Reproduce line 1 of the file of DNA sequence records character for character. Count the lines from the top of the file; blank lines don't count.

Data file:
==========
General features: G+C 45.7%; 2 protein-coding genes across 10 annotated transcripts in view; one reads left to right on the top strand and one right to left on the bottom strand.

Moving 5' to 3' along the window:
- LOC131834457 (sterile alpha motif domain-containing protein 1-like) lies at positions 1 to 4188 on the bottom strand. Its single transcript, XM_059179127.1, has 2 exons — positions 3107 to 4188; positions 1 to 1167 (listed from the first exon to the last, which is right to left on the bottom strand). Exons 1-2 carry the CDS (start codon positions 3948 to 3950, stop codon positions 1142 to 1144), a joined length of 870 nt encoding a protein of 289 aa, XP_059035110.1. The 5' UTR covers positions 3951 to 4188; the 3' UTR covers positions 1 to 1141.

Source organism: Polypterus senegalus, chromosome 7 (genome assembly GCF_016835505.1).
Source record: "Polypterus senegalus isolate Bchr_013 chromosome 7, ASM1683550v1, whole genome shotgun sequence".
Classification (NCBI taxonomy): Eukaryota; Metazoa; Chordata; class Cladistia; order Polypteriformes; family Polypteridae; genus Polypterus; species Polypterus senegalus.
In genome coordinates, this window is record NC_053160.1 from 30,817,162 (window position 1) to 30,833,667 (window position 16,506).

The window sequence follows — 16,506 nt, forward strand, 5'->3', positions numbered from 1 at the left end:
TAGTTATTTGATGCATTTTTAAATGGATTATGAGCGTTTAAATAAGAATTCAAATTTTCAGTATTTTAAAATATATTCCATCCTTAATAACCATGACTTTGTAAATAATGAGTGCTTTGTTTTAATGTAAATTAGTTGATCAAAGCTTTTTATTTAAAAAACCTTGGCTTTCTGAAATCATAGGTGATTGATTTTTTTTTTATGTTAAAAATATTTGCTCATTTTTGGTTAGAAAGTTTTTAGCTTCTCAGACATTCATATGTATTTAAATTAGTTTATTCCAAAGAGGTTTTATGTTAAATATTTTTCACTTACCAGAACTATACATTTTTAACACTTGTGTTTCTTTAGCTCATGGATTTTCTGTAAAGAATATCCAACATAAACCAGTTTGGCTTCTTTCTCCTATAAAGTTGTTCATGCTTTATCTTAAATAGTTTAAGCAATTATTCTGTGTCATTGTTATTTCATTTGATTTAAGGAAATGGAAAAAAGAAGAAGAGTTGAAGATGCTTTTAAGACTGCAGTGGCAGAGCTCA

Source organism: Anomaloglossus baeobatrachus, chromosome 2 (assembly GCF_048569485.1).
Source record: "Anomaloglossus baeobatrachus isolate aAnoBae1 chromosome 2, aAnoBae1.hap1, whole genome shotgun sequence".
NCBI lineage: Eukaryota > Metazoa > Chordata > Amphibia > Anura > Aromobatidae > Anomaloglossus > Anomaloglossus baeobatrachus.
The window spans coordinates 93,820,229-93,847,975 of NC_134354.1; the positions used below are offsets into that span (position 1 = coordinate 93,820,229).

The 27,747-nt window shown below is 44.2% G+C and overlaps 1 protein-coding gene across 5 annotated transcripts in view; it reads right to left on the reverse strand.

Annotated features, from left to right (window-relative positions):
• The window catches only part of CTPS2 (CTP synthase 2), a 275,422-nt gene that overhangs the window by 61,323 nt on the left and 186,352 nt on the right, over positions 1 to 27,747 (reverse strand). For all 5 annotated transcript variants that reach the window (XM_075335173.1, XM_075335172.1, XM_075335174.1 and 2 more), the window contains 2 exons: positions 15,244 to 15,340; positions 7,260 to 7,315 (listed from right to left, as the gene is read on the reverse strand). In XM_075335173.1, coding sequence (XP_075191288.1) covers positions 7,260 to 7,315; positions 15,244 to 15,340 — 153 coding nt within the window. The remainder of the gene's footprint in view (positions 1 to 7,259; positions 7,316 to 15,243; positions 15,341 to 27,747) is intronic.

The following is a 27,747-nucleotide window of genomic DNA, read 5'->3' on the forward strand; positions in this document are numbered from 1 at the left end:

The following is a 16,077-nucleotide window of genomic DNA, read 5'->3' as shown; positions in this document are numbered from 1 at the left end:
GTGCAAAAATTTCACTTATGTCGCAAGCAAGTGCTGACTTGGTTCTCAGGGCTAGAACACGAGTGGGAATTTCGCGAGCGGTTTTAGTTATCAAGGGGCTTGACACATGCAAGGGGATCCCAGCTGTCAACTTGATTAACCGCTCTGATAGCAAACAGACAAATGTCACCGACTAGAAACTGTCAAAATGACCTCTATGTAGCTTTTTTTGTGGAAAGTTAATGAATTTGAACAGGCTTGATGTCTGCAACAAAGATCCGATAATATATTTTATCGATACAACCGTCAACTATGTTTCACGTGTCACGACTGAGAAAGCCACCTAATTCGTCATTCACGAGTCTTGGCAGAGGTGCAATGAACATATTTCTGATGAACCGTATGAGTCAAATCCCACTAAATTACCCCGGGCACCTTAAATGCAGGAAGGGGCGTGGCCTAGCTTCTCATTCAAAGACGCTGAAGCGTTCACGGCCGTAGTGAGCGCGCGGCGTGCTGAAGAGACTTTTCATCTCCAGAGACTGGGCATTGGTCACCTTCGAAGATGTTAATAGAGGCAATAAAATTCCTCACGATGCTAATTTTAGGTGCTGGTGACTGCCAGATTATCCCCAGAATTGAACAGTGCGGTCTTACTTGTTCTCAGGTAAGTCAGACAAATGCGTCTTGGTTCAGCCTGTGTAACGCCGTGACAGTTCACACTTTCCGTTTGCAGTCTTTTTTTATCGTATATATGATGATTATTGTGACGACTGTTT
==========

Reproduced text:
General features: G+C 45.7%; 2 protein-coding genes across 10 annotated transcripts in view; one reads left to right on the top strand and one right to left on the bottom strand.